Lulda Casadaga said...

I shouldn't stay away so long...:)

Great pics of the critter. At least I know they are in good hands with you and your caring neighbors. Now, whatever critters are under my house play Russian roulette with my 2 dogs! :D I can't say they will all survive, but I hope they do!

Tink said...

I just got chill bumps!

Hilary said...

• Thanks, Lulda. Benny and neighbourhood dogs have been sniffing around my deck for the past year now. It probably would have been a matter of time until one of them met up with a raccoon. I'm just as glad that risk is gone. Thanks for stopping by. :)

• Aww, Tink. :)

Jillian & Marley said...

THIS IS ADORABLE!! love your story. you're amazing

ps. check out our blog! :)

Hilary said...

Thanks very much, J&M. I did! :)

CrazyCris said...

what a lovely tale! I popped in via Life in the Second Half and I now look forward to coming back to read the rest of the tale!

I've never seen a racoon in the wild, just heard them and dealt with the aftermath... We woke up one morning on a camping trip in the Rockies years ago to find that my parents hadn't put away the previous night's leftovers securely enough... no big problem, more a fun anecdote to share with friends here in Europe who've never had to deal with racoons ;o)

Kathy's Klothesline said...

Can't wait to hear more about them. We had a family that lived below our deck in Minnesota. We had a hot tub on the deck and when we would get in they would climb the oak tree next to the deck and look down at us. I always wondered what they thought about as they watched the two humans sitting in bubbling water below them....

Reya Mellicker said...

Meme free and tag free? What a great idea!

Awww the raccoons are so cute.

But ... in real life they scare me. They're SO big!!

nurturingwisdom said...

I found your site through "Life in the Second Half". I love your writing. I can't wait to find out what happened next.

Sniffles and Smiles said...

Love this! Love racoons!!! I know they're pests, but just such beautiful animals...Great post! Fabulous pictures...On the run, my in-laws are visiting! But glad I swung by~Janine XO

Lydia said...

Wonderful! We have raccoons in our back lot and now have had ten years of babies. Last summer on one particularly hot night I was sitting at the computer with the window open (it faces the back area). I heard some scratching noises and looked out to see five young raccoons peering over the roof at me.
Now, we do have a major problem and I wonder if anyone can help. I've already asked for the advice of an arborist and he suggested capturing and removing the raccoons, which we consider a last resort.....Our three giant Sequoias, 87-year-old giants, are being ravaged by the raccoons. The thick bark is being peeled off in chunks as they climb the trees each night. We think they nest up there, as the arborist found raccoon poop up on a large limb. The trunks of our trees are becoming scored by the clawing. We tacked wooden fencing material on one part to see if they'd use it to climb on but it doesn't appear to have worked; they moved to a different area to make a new "highway."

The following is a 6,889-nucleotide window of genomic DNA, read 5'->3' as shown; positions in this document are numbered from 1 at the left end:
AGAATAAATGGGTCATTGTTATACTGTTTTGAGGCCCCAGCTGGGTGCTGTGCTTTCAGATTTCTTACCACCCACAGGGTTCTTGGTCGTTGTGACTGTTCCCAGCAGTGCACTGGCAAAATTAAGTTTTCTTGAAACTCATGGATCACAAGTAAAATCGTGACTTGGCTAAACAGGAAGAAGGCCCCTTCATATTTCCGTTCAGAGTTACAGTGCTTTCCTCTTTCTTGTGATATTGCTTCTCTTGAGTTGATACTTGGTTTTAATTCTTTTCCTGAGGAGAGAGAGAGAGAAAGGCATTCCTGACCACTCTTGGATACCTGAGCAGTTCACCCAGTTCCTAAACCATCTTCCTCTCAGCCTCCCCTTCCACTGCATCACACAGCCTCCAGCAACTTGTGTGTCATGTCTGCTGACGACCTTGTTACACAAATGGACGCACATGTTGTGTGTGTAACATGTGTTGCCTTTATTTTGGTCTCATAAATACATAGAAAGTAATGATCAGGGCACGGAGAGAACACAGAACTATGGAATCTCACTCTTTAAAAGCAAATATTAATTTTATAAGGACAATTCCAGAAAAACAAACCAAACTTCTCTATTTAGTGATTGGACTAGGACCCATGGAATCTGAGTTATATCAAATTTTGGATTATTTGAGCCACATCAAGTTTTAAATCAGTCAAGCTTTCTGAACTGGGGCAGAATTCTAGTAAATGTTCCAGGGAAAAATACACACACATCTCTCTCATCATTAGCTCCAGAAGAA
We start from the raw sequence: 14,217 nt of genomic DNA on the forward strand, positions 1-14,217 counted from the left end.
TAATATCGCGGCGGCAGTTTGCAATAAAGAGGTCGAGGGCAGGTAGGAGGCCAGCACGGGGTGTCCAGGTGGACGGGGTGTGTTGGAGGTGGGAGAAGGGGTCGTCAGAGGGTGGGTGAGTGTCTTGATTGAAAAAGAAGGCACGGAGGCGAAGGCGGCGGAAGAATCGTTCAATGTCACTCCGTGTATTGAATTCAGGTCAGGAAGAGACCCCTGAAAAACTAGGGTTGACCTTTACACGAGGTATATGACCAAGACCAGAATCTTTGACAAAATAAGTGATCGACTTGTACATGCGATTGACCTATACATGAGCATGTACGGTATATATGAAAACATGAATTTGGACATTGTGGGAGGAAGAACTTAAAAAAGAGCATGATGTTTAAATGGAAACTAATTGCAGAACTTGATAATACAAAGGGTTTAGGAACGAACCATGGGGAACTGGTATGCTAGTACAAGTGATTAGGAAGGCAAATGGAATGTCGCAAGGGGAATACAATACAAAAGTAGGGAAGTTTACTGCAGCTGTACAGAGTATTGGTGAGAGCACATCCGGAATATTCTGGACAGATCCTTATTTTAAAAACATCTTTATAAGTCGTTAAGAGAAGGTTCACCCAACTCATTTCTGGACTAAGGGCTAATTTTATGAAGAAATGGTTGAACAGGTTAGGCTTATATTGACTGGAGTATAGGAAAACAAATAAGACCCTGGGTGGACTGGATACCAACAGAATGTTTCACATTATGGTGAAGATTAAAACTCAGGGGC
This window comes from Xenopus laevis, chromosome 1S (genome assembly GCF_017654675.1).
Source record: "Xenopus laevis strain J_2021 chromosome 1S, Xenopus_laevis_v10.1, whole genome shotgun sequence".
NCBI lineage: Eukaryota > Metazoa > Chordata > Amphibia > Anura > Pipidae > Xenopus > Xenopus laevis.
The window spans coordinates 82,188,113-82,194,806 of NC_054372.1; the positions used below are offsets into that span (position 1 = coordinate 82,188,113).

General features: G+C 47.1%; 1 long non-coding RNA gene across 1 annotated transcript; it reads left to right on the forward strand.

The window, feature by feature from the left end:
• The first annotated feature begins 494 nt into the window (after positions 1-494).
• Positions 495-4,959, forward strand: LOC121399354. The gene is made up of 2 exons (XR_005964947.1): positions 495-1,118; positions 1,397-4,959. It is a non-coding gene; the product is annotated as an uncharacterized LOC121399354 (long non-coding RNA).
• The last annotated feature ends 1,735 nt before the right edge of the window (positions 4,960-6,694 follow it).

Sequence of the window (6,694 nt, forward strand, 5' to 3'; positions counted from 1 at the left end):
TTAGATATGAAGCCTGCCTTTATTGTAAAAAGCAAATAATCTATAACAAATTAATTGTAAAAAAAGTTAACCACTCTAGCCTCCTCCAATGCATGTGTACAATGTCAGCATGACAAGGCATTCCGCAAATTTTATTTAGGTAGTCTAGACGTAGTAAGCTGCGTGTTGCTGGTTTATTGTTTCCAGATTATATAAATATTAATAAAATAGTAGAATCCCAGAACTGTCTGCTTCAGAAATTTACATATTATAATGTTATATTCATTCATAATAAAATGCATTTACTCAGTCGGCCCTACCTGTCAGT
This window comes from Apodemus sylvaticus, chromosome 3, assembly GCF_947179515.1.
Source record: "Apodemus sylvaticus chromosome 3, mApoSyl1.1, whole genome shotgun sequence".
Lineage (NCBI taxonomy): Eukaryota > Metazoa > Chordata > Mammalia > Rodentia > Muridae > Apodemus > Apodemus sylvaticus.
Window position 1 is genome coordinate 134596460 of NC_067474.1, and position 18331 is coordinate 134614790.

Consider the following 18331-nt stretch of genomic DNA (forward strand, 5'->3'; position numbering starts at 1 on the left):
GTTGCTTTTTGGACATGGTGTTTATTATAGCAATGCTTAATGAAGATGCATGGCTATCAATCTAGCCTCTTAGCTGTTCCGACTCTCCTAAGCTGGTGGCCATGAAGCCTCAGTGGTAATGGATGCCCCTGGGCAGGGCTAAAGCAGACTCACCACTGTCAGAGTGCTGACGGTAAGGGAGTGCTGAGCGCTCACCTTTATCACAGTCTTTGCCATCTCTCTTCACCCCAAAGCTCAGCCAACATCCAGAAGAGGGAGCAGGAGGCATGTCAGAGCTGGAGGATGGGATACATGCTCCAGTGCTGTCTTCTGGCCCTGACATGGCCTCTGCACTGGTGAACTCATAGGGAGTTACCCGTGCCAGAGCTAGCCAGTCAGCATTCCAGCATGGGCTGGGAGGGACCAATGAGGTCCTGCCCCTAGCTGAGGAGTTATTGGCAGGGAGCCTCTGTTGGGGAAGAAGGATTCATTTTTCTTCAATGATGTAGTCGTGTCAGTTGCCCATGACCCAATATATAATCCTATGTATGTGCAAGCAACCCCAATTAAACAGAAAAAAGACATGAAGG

Any advice would be greatly welcome! I'll check back.

Sydney said...

i completely support your encouraging people to NOT destroy raccoons and just do a few things, like securing their trash can lids better or picking up the spills.

I do a lot of wildlife rehab and people call about raccoons and opossums all the time.

I invite you to visit my blog (i have three, but the one that is all about animals and nature is:

http://naturegirrrl.blogspot.com/

I post there just about every day.

Hilary said...

• Thanks, Cris. Raccoons waste no time in helping themselves to what we forget to secure. They're quite comical when they're not so annoying. ;) Thanks for stopping by. :)

• Thanks, Kathy. Our habits must appear so strange to wild critters. They were probably thinking you had one heck of a basin for washing their food. Thanks so much for the visit. :)

• Thanks, Reya. They can be intimidating when full-grown because city raccoons are so used to people around them, and they know them as a source of food. They will generally run off (temporarily) if you chase them down, and won't likely become aggressive unless cornered or kept from their young. They're wonderful creatures. Thanks so much for the visit. :)

• Thanks so much for the kind words, Nurturing Wisdom. Much appreciated. And thank you too, Lover of Life for sending so many fine people my way. :)

• Thanks kindly, Janine. I'm glad you dropped by and enjoyed the post. I hope you'll be back soon. Enjoy the visit with your in-laws! :)

• Hi, Lydia. I left this response on your blog too, just in case the wait was too long for my reply here.

I have no experience trying to keep a raccoon from climbing my trees except for a brief period of trying to deter them from helping themselves to the bird feeder.

I did Google when I read your predicament though, and found this page which might be helpful if you scroll down to figures 7 and the accompanying text. If you try this, make sure you trim low-hanging branches so that they can't gain access around the barrier that way. Also, first be sure that there isn't one nesting in any possible hollows. Best to wait until autumn when the young are old enough to come and go on their own.

They can be very destructive and I sure hope your tree can be saved. Good luck. :)

Hilary said...

• Oops sorry, Sydney. I missed your comment when I was replying to the other. Thanks so much for your very kind words. It's so nice to know that you're doing wildlife rehab for these displaced critters. Thank you for that. I'll check your blog out very soon. Thanks for the link. :)